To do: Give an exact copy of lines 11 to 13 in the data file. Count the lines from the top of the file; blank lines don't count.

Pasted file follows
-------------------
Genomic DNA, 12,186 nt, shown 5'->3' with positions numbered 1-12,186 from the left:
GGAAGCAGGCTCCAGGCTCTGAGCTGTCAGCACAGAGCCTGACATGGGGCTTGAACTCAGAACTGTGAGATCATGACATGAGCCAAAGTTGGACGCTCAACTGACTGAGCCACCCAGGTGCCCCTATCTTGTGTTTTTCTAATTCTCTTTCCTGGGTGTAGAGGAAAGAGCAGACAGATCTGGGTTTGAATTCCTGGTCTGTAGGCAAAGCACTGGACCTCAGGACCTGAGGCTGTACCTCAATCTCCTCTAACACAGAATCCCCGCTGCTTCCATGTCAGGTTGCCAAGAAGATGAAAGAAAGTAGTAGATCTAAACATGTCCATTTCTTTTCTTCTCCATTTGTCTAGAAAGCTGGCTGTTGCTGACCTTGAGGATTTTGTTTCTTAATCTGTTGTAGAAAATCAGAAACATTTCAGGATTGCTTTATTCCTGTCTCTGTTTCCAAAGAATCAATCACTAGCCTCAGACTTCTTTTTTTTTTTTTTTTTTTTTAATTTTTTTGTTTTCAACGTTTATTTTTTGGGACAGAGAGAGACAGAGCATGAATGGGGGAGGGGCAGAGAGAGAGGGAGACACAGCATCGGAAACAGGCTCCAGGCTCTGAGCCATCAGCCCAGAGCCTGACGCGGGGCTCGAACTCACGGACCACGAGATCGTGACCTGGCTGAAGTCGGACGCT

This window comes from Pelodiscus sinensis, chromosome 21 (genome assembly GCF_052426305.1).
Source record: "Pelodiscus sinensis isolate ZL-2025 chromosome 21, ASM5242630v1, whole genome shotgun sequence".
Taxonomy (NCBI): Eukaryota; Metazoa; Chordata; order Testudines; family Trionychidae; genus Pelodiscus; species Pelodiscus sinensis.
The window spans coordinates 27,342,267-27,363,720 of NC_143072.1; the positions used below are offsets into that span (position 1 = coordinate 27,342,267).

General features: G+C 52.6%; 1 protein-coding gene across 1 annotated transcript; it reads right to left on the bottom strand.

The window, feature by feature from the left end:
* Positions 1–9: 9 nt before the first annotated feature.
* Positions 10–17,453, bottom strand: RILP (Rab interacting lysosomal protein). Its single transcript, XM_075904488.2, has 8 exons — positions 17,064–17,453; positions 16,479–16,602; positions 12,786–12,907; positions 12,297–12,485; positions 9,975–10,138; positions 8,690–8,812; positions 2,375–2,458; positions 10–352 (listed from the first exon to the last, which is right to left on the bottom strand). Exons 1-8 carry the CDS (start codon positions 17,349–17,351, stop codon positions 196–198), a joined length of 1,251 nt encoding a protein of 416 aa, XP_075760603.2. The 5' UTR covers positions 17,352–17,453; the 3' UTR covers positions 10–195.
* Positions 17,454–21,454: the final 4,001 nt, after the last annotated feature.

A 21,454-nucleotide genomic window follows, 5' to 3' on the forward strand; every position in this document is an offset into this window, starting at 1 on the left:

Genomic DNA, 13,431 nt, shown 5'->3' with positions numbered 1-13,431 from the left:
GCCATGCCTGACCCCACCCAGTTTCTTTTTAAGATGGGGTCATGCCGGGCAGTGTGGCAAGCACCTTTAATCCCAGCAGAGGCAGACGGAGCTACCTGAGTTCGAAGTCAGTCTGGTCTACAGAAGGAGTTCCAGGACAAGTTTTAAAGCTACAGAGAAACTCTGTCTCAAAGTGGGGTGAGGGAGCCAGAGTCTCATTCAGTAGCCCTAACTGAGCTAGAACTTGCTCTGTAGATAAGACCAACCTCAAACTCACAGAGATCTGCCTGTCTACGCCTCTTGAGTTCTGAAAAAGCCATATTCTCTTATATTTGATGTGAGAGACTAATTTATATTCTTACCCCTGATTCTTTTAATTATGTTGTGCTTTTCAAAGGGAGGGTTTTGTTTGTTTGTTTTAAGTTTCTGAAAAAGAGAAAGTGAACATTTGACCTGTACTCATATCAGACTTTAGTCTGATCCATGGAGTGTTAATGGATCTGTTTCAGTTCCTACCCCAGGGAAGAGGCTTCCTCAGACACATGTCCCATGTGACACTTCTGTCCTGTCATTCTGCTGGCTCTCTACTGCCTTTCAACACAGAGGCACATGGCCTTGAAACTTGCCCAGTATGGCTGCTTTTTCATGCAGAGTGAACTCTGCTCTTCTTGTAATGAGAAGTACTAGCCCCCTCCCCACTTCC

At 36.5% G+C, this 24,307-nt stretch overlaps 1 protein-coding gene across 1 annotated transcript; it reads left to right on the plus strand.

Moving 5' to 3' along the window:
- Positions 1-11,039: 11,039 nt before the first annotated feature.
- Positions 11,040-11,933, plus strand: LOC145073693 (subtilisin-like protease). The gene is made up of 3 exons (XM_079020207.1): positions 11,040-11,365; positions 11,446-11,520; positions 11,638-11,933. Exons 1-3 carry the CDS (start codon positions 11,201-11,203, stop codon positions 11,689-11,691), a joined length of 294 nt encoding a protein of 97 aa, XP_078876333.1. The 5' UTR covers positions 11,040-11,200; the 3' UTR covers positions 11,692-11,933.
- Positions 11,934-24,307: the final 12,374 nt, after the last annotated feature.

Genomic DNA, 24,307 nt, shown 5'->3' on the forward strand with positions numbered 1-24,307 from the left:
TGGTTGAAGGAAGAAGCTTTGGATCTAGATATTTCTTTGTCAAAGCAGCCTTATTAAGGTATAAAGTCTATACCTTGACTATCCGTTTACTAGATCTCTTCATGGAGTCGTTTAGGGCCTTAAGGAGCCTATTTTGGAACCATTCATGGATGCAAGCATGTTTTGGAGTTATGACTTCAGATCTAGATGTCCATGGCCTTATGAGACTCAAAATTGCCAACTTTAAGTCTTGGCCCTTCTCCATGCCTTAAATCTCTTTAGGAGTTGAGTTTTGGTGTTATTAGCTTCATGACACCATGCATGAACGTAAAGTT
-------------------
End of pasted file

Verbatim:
* Positions 17,454–21,454: the final 4,001 nt, after the last annotated feature.

A 21,454-nucleotide genomic window follows, 5' to 3' on the forward strand; every position in this document is an offset into this window, starting at 1 on the left:

Genomic DNA, 13,431 nt, shown 5'->3' with positions numbered 1-13,431 from the left: